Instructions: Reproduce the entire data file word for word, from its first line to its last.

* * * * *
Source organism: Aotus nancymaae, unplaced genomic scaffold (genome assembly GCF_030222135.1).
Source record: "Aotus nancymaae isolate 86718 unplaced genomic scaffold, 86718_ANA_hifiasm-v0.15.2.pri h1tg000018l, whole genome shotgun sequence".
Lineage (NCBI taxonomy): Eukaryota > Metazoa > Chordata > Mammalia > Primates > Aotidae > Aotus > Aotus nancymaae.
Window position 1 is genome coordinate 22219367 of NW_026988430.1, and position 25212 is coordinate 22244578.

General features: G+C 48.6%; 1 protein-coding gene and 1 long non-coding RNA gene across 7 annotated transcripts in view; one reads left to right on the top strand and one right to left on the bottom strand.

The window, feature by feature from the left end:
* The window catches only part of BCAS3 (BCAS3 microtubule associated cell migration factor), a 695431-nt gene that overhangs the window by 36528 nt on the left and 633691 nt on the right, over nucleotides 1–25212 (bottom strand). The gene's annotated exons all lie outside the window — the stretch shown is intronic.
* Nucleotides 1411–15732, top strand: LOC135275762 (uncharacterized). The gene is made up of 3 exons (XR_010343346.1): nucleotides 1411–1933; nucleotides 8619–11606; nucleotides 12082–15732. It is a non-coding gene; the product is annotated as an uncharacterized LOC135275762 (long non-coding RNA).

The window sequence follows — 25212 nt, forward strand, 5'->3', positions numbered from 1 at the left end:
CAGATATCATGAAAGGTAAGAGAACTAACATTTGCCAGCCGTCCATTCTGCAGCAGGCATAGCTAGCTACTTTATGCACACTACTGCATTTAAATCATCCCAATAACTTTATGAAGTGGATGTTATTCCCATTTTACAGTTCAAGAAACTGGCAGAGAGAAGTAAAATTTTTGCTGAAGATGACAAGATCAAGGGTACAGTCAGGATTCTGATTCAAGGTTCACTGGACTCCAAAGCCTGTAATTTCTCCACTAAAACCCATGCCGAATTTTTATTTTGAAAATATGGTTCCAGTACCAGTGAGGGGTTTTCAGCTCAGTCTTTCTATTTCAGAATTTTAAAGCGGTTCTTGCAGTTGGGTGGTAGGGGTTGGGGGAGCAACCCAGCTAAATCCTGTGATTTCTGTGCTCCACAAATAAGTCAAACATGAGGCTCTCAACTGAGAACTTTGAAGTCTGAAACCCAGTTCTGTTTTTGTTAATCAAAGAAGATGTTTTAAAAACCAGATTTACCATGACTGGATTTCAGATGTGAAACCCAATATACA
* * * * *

Source organism: Aotus nancymaae, unplaced genomic scaffold (genome assembly GCF_030222135.1).
Source record: "Aotus nancymaae isolate 86718 unplaced genomic scaffold, 86718_ANA_hifiasm-v0.15.2.pri h1tg000018l, whole genome shotgun sequence".
Lineage (NCBI taxonomy): Eukaryota > Metazoa > Chordata > Mammalia > Primates > Aotidae > Aotus > Aotus nancymaae.
Window position 1 is genome coordinate 22219367 of NW_026988430.1, and position 25212 is coordinate 22244578.

General features: G+C 48.6%; 1 protein-coding gene and 1 long non-coding RNA gene across 7 annotated transcripts in view; one reads left to right on the top strand and one right to left on the bottom strand.

The window, feature by feature from the left end:
* The window catches only part of BCAS3 (BCAS3 microtubule associated cell migration factor), a 695431-nt gene that overhangs the window by 36528 nt on the left and 633691 nt on the right, over nucleotides 1–25212 (bottom strand). The gene's annotated exons all lie outside the window — the stretch shown is intronic.
* Nucleotides 1411–15732, top strand: LOC135275762 (uncharacterized). The gene is made up of 3 exons (XR_010343346.1): nucleotides 1411–1933; nucleotides 8619–11606; nucleotides 12082–15732. It is a non-coding gene; the product is annotated as an uncharacterized LOC135275762 (long non-coding RNA).

The window sequence follows — 25212 nt, forward strand, 5'->3', positions numbered from 1 at the left end:
CAGATATCATGAAAGGTAAGAGAACTAACATTTGCCAGCCGTCCATTCTGCAGCAGGCATAGCTAGCTACTTTATGCACACTACTGCATTTAAATCATCCCAATAACTTTATGAAGTGGATGTTATTCCCATTTTACAGTTCAAGAAACTGGCAGAGAGAAGTAAAATTTTTGCTGAAGATGACAAGATCAAGGGTACAGTCAGGATTCTGATTCAAGGTTCACTGGACTCCAAAGCCTGTAATTTCTCCACTAAAACCCATGCCGAATTTTTATTTTGAAAATATGGTTCCAGTACCAGTGAGGGGTTTTCAGCTCAGTCTTTCTATTTCAGAATTTTAAAGCGGTTCTTGCAGTTGGGTGGTAGGGGTTGGGGGAGCAACCCAGCTAAATCCTGTGATTTCTGTGCTCCACAAATAAGTCAAACATGAGGCTCTCAACTGAGAACTTTGAAGTCTGAAACCCAGTTCTGTTTTTGTTAATCAAAGAAGATGTTTTAAAAACCAGATTTACCATGACTGGATTTCAGATGTGAAACCCAATATACA